Rigid-flex printed circuit boards (PCBs) consist of a combination of hardboard and flexible circuits, and they are produced using a manufacturing process that’s similar to that used to produce conventional hardboard circuits. The lead time, or time it takes to manufacture these PCBs, is extremely long on its own. However, certain additional design elements may further extend this lead time. To decrease the lead time for rigid-flex PCBs, it’s important to avoid these elements if possible.

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PCB Board DesignThe main reason for the longer lead times experienced with rigid-flex PCBs is the attention to detail during the manufacturing process. Although they use the same process as hardboards and flex boards, manufacturers focus even more on material scaling and implementing conservative processing techniques. As a result, the manufacturing process is generally slower to support the flex and glass-reinforced materials used.

The design of rigid-flex PCBs resembles hardboard designs, featuring flexible layers that extend into the board’s rigid sections. Additionally, rigid-flex PCBs include Gerber layers, solder mask layers, drill files, perimeter or rout files, nomenclature, and coverlayer, among other elements. Due to the complex nature of these PCBs, there are various design elements that could further add to the already-lengthy lead time.

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PCB Board Design

Five design elements that increase lead time for rigid-flex PCBs include:

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Buried vias are a type of via between two or more inner layers that aren’t visible from the exterior. They offer increased functionality while taking up less board space. In addition, they add to lead times because of the need for extra process steps for lamination cycles.

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Laser vias also add to lead times and cost due to more process steps. In some cases, manufacturers fill laser vias with electroplated copper. When used in PCBs, they’re ideally installed on both sides of the board as opposed to just the outer layers. Many fabricators still use laser vias because of their ability to improve the circuit routing density of the board, but it’s difficult to predictably yield.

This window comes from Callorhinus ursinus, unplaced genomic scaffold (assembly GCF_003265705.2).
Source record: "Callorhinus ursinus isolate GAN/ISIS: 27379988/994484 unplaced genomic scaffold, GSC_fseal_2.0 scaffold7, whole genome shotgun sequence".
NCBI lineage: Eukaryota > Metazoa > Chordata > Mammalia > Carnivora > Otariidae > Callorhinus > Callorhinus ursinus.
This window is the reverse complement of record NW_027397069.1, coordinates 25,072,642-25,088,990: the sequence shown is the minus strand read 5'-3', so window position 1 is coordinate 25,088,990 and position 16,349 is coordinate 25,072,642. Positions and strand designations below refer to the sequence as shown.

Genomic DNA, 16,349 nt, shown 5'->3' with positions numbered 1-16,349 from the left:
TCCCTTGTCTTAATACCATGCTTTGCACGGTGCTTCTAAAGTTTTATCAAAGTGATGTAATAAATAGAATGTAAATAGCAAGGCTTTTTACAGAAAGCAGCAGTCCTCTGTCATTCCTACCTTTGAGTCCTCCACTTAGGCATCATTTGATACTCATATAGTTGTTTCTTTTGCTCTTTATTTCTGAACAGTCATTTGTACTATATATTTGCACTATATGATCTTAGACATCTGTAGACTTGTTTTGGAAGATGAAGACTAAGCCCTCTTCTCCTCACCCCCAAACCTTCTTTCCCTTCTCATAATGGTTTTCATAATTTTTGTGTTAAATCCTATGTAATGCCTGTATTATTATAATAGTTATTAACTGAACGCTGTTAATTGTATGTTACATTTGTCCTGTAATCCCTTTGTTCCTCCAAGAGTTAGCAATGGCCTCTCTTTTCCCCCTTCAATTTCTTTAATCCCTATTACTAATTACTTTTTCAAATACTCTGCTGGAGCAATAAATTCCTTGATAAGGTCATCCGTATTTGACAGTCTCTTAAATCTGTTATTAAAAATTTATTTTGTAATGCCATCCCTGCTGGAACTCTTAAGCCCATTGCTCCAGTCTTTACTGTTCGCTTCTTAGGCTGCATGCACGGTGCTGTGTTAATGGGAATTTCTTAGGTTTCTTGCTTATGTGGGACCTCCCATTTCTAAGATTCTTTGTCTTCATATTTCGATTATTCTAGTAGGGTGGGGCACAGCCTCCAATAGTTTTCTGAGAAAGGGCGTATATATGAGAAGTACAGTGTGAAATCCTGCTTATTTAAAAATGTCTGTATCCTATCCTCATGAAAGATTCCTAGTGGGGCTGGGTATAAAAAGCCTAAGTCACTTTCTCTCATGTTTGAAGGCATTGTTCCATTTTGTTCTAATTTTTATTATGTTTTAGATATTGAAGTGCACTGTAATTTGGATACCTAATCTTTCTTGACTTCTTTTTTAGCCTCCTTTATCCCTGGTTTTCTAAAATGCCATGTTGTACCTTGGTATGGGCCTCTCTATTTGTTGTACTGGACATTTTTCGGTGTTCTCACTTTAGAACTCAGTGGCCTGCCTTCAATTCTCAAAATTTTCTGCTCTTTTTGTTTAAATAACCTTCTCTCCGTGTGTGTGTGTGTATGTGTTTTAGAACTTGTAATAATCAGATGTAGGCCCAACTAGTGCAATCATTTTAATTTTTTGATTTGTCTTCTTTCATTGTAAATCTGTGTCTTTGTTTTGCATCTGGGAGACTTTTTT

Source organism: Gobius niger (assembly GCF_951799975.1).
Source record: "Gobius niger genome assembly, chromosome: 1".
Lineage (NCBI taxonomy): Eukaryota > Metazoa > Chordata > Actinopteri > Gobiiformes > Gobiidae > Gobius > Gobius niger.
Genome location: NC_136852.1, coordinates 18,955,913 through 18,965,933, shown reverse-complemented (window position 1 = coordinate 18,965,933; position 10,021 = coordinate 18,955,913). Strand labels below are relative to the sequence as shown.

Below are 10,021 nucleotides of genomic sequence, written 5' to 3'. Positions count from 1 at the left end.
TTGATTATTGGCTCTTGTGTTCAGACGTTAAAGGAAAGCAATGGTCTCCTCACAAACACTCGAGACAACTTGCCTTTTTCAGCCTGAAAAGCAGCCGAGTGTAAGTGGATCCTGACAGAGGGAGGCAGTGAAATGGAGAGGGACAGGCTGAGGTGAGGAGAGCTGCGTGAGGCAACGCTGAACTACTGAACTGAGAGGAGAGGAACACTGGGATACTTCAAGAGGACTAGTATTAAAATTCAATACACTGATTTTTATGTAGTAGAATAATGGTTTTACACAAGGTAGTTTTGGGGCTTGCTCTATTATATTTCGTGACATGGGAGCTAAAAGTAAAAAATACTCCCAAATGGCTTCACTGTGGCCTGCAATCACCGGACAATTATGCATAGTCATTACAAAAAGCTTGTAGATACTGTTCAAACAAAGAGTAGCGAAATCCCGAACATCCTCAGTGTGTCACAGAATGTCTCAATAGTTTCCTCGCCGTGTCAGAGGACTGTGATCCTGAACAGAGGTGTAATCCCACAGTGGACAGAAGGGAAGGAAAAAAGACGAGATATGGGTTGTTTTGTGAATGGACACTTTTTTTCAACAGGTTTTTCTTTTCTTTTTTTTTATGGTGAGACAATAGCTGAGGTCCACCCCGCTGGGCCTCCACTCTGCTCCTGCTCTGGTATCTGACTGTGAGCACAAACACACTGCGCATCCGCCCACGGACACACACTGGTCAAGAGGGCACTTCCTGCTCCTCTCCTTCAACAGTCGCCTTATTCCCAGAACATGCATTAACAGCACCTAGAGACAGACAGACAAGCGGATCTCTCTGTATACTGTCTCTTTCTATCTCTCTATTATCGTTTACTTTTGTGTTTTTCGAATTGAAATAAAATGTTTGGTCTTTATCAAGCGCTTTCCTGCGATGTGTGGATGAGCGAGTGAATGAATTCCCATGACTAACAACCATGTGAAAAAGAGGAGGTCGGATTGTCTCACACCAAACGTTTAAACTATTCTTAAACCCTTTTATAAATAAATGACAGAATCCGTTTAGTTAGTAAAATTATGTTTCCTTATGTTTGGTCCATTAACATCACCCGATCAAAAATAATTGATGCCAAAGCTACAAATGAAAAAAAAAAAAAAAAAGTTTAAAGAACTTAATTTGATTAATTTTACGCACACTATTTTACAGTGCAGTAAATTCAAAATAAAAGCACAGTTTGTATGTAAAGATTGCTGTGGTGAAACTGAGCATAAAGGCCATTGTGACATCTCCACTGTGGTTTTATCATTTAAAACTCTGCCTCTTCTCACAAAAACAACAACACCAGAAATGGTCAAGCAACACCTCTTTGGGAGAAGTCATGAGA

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Both cap-plated and filled vias are commonly used in rigid PCB designs, but they provide more of a challenge with rigid-flex boards compared to rigid boards. This is because of the topography along with the need for a lot of manual work. Filled vias normally have around three weeks of added lead time along with a 20-30% yield loss compared to boards without filled vias.

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Fabricators may install a pouch in rigid-flex PCBs to protect internal flex layers while processing the outer layer. At the end of the manufacturing process, fabricators remove this pouch. This design element adds lead time in a few different ways. First, it essentially entails the construction of two boards for each complete product. It also requires steps to be done manually, and the process may require an additional layer that takes more time to settle and dry.

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Bookbinding rigid flex

Boards that use bookbinder construction feature outer flex sections of increased length compared to the board’s inner flex areas. The result is a hump when the board is flattened. Fabricators may use bookbinding construction if the board features many layers and conductors in the flex area and they need a way to reduce the stress that the outer layers would otherwise experience. The problem with these constructions is that they require custom tooling and they come with their own set of design rules, leading to longer lead times.

By avoiding these elements, you can move your project forward more efficiently.

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Looking for optimal rigid-flex PCB designs with reduced lead times and generally efficient design elements? The professionals at Printed Circuits can provide you with a custom high-performance solution for your unique application. 

For more information about our products and solutions, contact us today or request a quote to get started.

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